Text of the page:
Friday, January 20, 2023

Nightwish (1989)

... aka: Monstruos en la noche (Monsters in the Night)
... aka: Mroczne życzenia (Dark Wishes)
... aka: Nightwish: Out of Control
... aka: Sonhos de Horror (Horror Dreams)

Directed by:
Bruce R. Cook

Sinister Cal U parapsychology professor Dr. Boxer (Jack Starrett) is disappointed that none of his prized graduate students - Kim (Alisha Das), Jack (Clayton Rohner), Donna (Elizabeth Kaitan) and Bill (Artur Cybulski) - have been able to "project" their own deaths during water tank dream analysis sessions. They're then sent to investigate paranormal activity at a remote ranch hidden away in some nearly-abandoned town out in the desert. 

Supposedly, satellite surveys have pinpointed this particular location as having lines of magnetic attraction that dip closer to the Earth's surface than at any other place in North America. That may somehow tie in to the area also having a wave of UFO sightings, which were investigated by the military for two years but to no avail. The area also suffered from a tragedy years earlier that involved chemicals being accidentally dumped into the water supply, which led to deformation, retardation, congenital defects (of both animals and people) and most of the townsfolk being thrown into mental asylums. 

You keeping up with this thus far? 😂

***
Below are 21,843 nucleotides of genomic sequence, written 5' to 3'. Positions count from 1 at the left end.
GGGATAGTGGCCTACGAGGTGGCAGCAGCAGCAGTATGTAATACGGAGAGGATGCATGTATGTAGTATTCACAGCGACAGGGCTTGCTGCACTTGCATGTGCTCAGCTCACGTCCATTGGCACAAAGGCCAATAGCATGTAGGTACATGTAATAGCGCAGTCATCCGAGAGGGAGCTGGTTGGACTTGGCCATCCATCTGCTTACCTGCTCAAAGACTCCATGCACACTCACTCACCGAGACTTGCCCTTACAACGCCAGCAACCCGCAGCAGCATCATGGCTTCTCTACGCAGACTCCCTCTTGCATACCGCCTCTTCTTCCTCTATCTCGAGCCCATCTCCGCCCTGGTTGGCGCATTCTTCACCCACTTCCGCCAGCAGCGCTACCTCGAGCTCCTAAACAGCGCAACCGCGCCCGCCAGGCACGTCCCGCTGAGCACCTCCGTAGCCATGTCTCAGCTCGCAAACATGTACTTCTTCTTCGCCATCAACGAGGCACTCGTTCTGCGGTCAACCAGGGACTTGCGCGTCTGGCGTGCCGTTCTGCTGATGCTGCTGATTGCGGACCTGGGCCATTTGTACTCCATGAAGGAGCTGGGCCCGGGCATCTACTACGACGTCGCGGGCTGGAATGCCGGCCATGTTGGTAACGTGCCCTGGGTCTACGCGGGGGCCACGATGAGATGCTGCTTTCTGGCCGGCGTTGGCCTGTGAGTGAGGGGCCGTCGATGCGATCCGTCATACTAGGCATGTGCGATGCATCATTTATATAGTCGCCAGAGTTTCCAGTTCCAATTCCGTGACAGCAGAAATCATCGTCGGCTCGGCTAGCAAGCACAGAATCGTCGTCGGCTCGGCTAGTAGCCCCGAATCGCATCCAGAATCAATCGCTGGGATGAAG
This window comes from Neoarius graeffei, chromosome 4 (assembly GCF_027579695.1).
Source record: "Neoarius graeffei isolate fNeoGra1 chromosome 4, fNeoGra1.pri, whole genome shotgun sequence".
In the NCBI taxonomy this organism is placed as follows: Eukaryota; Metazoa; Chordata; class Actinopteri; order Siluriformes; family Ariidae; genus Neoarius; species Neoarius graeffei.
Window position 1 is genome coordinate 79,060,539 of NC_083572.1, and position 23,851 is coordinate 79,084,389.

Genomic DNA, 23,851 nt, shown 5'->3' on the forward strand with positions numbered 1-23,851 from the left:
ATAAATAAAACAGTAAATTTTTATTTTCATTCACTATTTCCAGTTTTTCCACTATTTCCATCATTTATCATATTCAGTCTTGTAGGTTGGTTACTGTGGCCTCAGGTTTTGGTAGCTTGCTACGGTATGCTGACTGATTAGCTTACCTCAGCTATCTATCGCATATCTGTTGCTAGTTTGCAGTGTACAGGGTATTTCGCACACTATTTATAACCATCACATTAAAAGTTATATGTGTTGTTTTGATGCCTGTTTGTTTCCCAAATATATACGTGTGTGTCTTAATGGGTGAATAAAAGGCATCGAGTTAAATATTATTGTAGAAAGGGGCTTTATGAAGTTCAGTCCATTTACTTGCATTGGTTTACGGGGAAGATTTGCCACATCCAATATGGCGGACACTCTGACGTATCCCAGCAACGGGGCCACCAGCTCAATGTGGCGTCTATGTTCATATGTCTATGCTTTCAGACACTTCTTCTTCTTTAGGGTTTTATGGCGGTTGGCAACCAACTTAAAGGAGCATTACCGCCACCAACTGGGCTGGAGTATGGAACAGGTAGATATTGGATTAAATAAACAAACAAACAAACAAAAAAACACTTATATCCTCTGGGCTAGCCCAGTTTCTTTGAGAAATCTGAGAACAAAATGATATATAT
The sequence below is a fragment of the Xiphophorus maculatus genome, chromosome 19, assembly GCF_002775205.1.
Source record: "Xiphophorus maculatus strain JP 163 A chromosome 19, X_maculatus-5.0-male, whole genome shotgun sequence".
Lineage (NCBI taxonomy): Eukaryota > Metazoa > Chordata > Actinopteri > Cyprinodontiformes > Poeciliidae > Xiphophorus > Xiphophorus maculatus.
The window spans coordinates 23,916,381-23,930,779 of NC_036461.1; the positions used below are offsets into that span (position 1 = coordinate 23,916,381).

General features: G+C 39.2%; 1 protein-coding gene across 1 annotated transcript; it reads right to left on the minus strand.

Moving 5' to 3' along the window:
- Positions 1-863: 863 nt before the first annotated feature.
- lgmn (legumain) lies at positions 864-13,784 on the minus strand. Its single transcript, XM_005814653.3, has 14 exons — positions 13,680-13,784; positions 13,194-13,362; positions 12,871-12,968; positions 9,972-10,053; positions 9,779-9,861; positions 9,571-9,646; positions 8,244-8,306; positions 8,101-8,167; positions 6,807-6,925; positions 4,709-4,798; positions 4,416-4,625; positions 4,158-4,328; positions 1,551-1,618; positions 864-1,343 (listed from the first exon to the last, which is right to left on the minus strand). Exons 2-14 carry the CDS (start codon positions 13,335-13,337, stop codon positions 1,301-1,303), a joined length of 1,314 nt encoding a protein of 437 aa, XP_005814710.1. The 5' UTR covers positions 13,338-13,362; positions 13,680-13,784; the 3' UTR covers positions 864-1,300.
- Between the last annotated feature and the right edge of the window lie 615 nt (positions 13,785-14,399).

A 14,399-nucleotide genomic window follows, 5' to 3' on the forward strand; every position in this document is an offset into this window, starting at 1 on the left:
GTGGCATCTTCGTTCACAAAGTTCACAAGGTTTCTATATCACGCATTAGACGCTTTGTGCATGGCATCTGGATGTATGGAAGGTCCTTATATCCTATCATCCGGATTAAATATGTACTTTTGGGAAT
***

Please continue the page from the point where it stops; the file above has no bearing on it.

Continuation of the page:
For some reason, Kim is dating a sadistic, obnoxious meathead named Dean (Brian Thompson), whose idea of high comedy is snorting like a pig and intentionally running over a rabbit. All of the students are dropped off at a large home for an experiment with the professor, with plans on Dean picking them all up before sundown. Naturally, things don't go as planned.

It's revealed that the home they're in was once surveyed by a Satanic medium, who came to the conclusion that it has somehow assumed demonic character. During a séance, a green ectoplasm snake (?) comes slithering out of the fireplace, but it proves to only be an elaborate hoax meant to test the students. Well, sort of. There's talk that the home exudes such an evil aura that terrifying hallucinations are possible, which may explain what they saw. However, a Polaroid camera snaps some strange photos that aren't so easily explained away, and Jack and Donna both see the ghost of a young boy accidentally killed in the attic years earlier.

The next experiment involves a pentagram, everyone being handcuffed to poles and the group attempting to pull the entity into our dimension. Though they do manage to make contact with a spirit, several of the students panic and send it back to wherever it came from. The irate professor then figures that since he has the students effectively captured, he may as well now go all torture-porny on them, with assist from his obedient bald manservant Stanley (Robert Tessier). Bill offers up his resignation, the Professor accepts and stabs him to death. Stanley takes the body through some catacombs and dumps it into a vat of ectoplasm, then returns to the students and promptly cuts Jack's finger off as a "souvenir." Now with compliant helpers, the unbalanced doctor forces them to continue with the experiments while the captive students plot their escape.